“Our mission is to provide adult learners with access to engaging programs that help them finish their degrees online and advance their careers,” said Ecampus Executive Director Lisa L. Templeton. “We view this recognition as a sign that the collaboration between Ecampus and our 600 Oregon State faculty partners is providing students everywhere with high-quality learning experiences.”

U.S. News also recognized Oregon State’s online master of engineering in industrial engineering program as being among the best of its kind in the nation. The fully online program, which has a focus on engineering management, is ranked number 28 nationally.

OSU Ecampus delivers 21 bachelor’s degrees online including business administration and a post-baccalaureate program in computer science. An additional 28 OSU graduate degree and certificate programs are offered online and in a hybrid (online/face-to-face) format.

In the 2015-16 academic year, more than 19,000 Oregon State students – over 60 percent of the university’s student body – took at least one Ecampus class. OSU’s distance learners are located in all 50 states and more than 40 countries.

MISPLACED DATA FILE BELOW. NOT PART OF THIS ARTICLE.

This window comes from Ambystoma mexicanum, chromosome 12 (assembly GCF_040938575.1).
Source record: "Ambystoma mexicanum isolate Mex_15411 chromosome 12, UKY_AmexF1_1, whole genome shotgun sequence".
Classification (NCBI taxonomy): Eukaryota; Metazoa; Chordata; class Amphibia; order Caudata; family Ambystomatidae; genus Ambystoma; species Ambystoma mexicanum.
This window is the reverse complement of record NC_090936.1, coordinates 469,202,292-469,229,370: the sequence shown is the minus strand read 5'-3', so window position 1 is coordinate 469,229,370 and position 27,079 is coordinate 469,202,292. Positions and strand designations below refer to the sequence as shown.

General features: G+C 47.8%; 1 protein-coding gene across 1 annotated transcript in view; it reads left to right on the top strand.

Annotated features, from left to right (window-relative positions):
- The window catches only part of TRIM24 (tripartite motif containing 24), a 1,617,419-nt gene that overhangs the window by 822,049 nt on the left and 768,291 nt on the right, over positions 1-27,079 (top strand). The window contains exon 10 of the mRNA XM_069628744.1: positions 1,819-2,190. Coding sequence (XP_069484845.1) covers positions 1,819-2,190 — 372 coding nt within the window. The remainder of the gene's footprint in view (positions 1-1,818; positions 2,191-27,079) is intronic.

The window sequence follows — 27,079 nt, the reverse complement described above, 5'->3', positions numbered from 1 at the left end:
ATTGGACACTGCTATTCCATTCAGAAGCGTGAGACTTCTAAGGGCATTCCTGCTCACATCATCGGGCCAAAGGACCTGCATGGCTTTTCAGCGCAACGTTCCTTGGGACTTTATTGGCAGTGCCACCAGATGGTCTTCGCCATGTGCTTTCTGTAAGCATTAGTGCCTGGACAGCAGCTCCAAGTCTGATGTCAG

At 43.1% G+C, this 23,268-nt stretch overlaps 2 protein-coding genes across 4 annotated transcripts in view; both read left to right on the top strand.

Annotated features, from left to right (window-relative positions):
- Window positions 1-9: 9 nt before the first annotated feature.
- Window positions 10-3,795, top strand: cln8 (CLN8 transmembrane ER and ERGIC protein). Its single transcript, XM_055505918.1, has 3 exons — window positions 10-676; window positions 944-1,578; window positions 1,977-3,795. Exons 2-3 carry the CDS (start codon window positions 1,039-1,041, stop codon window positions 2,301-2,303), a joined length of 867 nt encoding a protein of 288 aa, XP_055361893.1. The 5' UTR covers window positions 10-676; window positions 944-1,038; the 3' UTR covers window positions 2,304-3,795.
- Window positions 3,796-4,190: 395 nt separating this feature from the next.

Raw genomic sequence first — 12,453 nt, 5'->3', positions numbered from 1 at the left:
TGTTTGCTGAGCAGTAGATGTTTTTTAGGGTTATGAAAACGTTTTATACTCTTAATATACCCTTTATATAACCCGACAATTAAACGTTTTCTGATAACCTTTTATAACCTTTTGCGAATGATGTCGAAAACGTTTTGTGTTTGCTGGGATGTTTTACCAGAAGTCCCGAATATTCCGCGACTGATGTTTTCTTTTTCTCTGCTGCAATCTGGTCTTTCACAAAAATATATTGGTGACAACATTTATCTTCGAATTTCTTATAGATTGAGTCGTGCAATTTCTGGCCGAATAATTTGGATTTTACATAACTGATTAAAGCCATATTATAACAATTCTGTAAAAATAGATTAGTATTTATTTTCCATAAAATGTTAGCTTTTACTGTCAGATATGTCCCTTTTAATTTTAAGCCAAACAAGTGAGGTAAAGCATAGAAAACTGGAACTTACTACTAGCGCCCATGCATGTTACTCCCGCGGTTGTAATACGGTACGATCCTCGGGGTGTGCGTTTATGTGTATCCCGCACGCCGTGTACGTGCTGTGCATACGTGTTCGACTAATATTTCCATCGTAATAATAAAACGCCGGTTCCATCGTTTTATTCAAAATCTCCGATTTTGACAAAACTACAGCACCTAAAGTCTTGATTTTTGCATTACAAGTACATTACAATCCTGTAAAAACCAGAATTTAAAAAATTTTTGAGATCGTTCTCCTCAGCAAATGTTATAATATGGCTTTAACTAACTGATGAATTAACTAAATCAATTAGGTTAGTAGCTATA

Media Contact: 

Tyler Hansen, 520-312-1276

tyler.hansen@oregonstate.edu

Source: 

Lisa L. Templeton, 541-737-1279

lisa.l.templeton@oregonstate.edu

Scott Barnes named OSU director of intercollegiate athletics

CORVALLIS, Ore. – Scott Barnes, athletic director at the University of Pittsburgh, today was named as vice president and director of intercollegiate athletics at Oregon State University. He will begin his new duties on Feb. 13, 2017.

Barnes has served as Pitt’s athletics director since the spring of 2015. He follows Todd Stansbury, who left Oregon State in late September, to serve as the athletics director of his alma mater, Georgia Tech.